Grambling State University, an HBCU in rural Louisiana, intentionally partners with school districts from the more urban Shreveport to the rural Delta region to ensure preservice teachers access a wide range of communities and experiences. As Dr. Cheyrl Ensley, Associate Professor, Educational Leadership and Curriculum & Instruction, put it, the university wants to provide “a plethora of experiences and exposures to the field beginning with students in their [first year] and running through [senior year]. Dr. Elaine Foster, also from Grambling State added, “The more interactions [students] have with children of color, the better prepared they’ll be. Students are placed in sites to gain diverse, hands-on experience, and not only with children of color but a wide variety of settings during their preparation period.” She continued, “Candidates are placed in rural settings as well as larger settings to get that experience in interacting with diverse students at various levels.”
The program at Mary Lou Fulton Teachers College (MLFTC) at Arizona State University is structured to expose teacher candidates to as many students, educators, and settings as possible throughout their program. A service-learning experience, often with a youth-serving nonprofit is required in a teacher candidate’s first or second year in the program. The third year includes an internship serving students who often differ from them culturally and ethnically. Candidates’ senior year is a full residency program in which students split their time in a K-12 student teaching with a mentor teacher and taking coursework. Dr. Carole Basile, dean of the program, said, “Classes about culturally responsive teaching are important venues to talk about the issues facing [candidates] when they enter diverse classrooms.”
Schools of education and teacher preparation programs need strong community and district relationships to facilitate these kinds of programs and to ensure that teacher candidates can access a range of contexts and cultures. What these partnerships look like varies from situation to situation. However, our research and interviews make clear that to be successful, schools and teacher preparation programs need to focus on building trust and relationships with the communities in which a number of their graduates will one day serve.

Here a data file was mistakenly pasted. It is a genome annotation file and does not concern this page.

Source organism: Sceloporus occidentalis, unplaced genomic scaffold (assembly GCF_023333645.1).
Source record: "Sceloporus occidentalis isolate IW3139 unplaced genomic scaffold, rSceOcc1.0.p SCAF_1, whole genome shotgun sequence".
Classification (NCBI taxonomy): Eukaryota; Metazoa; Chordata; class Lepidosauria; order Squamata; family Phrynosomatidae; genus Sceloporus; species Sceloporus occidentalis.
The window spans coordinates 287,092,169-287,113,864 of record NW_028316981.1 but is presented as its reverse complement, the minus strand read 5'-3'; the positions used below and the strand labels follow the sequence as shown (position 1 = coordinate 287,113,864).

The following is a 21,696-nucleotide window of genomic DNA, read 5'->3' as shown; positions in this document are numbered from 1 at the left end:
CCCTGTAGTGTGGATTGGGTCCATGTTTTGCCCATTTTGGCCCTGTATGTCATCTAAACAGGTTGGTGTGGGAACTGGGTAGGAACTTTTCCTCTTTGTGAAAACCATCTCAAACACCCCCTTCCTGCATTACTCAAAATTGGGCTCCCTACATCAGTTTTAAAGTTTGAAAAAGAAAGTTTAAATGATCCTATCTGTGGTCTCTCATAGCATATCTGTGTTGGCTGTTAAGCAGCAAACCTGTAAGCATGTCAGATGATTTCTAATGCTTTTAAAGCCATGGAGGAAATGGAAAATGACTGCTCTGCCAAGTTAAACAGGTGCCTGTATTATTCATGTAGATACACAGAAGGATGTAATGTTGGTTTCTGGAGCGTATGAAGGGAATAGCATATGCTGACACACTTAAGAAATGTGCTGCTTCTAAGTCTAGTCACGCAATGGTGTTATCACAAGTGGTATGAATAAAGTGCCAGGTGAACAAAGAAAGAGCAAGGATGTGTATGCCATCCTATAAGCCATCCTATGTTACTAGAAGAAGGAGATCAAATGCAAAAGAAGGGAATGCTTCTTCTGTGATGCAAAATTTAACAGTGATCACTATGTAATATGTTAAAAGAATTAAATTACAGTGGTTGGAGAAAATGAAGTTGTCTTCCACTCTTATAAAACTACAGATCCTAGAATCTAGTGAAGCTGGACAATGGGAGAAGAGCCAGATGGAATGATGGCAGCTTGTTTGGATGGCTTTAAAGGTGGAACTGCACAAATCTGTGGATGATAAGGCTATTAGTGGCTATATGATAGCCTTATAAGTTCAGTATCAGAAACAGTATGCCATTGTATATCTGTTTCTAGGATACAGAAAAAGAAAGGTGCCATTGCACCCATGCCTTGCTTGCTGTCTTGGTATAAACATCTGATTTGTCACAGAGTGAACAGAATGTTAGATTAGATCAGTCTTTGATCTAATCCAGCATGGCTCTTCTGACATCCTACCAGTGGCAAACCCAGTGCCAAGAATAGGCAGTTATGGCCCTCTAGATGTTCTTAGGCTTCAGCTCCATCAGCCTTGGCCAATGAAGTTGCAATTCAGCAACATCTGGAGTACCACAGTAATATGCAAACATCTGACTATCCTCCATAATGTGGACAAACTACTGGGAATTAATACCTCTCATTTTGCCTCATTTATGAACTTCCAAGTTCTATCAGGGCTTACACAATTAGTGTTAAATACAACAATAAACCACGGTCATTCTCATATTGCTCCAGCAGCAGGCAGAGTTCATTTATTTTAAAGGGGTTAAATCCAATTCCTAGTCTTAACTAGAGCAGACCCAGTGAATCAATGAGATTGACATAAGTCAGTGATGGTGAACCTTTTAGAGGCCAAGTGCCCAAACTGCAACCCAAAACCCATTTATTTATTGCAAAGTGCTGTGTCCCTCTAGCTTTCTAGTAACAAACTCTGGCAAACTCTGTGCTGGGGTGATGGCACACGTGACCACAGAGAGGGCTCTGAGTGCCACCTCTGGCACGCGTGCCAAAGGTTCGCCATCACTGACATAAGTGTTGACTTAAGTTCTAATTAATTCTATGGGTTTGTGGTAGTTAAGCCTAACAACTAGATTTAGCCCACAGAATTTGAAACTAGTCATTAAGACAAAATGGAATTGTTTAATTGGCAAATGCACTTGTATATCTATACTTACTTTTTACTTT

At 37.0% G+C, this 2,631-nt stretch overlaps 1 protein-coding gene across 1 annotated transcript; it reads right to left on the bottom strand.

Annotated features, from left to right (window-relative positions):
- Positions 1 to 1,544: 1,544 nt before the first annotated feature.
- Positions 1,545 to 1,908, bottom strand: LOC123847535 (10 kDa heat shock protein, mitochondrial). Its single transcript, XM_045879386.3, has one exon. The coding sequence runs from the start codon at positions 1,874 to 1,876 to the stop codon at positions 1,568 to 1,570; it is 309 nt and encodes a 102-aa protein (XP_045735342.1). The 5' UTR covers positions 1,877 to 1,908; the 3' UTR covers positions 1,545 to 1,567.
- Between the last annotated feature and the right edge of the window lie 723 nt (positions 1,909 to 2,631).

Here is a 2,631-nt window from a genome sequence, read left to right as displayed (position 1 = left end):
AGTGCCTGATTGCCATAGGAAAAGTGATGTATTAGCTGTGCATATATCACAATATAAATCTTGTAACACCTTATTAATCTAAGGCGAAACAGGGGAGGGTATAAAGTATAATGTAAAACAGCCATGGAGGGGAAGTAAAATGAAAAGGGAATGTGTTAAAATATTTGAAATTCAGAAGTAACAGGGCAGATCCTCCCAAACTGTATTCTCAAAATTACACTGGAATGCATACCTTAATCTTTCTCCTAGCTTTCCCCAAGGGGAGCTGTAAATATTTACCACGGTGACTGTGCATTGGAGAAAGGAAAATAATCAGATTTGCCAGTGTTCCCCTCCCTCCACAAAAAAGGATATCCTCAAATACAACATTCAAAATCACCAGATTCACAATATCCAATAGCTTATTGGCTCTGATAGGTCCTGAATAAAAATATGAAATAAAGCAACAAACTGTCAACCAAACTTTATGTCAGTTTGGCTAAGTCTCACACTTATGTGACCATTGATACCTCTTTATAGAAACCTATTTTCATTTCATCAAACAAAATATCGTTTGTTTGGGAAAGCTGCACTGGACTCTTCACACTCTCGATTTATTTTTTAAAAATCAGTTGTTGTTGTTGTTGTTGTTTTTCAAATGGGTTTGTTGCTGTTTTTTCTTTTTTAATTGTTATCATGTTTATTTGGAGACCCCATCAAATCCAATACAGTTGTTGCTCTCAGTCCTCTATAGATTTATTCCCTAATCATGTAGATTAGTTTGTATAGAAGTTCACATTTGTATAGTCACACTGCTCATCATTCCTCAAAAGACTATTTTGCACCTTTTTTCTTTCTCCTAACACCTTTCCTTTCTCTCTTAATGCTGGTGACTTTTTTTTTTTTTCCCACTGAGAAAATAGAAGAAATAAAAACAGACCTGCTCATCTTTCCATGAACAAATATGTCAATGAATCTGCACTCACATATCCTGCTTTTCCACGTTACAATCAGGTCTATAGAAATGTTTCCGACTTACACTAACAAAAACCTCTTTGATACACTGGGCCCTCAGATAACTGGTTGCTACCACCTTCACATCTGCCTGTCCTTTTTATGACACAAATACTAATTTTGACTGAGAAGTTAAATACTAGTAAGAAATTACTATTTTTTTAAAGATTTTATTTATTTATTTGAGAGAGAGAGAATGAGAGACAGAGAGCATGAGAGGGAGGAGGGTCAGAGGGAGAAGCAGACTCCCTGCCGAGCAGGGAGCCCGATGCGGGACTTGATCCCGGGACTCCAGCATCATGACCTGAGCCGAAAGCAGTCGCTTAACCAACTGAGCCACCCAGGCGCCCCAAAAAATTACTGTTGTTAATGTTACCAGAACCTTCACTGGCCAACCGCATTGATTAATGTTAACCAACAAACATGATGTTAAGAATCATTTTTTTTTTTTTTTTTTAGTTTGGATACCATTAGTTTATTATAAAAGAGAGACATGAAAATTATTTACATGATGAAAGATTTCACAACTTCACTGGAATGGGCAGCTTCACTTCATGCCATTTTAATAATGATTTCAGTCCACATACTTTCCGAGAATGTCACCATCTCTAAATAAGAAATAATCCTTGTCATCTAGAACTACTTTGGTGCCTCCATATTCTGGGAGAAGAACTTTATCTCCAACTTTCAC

Implementing key practices to better prepare teachers to teach diverse students will vary greatly by a program’s specific context. Based on the most effective practices of MSIs and a comprehensive literature review, we developed several recommendations that teacher preparation programs should consider in addressing this urgent need.
- Build teacher candidates’ cultural awareness and provide them with necessary skills to effectively educate students of color.
1. Conduct a comprehensive curricular review and incorporate diverse perspectives. It is critically important that preservice teachers are exposed to and learn from the expertise and experiences of educators of color. Through a curricular review, programs can identify the voices and perspectives on pedagogy and practice that are missing and revise curricula to incorporate them.
2. Incorporate courses dedicated to multicultural education and blend culturally relevant pedagogy throughout the program. Well-designed and well-implemented courses on multicultural education or related topics can be an important addition to a program’s course offerings. However, it is important to guard against unintentionally burdening candidates of color with the responsibility of helping their white peers confront their biases, identities, and stereotypes.
- Design field experiences intentionally to expose candidates to diverse students, contexts, and other educators.
1. Intentionally expose candidates to different classroom experiences, including racially diverse students and educators, rural and urban contexts, students with disabilities, and English language learners. In addition, schools and teacher preparation programs should think carefully about pairing their candidates with educators from different backgrounds and perspectives to demonstrate how they care for and support their students.
2. Closely align field experiences with coursework to facilitate critical reflection. In order for preservice teachers to learn about their own biases, unpack their privilege, and apply those lessons to their teaching practice, teacher candidates need to receive ongoing guidance as they reflect on their experiences. Meaningful reflection can include facilitated discussions, journaling, and affinity groups, among other activities.
Given challenges presented by COVID-19, it may be difficult to implement these recommendations. In particular, it is unclear what field work will look like for teacher candidates in the fall. As schools of education and teacher preparation programs work to find manageable ways forward during the pandemic, we encourage them to think about how their programming will help prospective teachers engage and learn from diverse perspectives, students, and educators, as well as confront their own biases.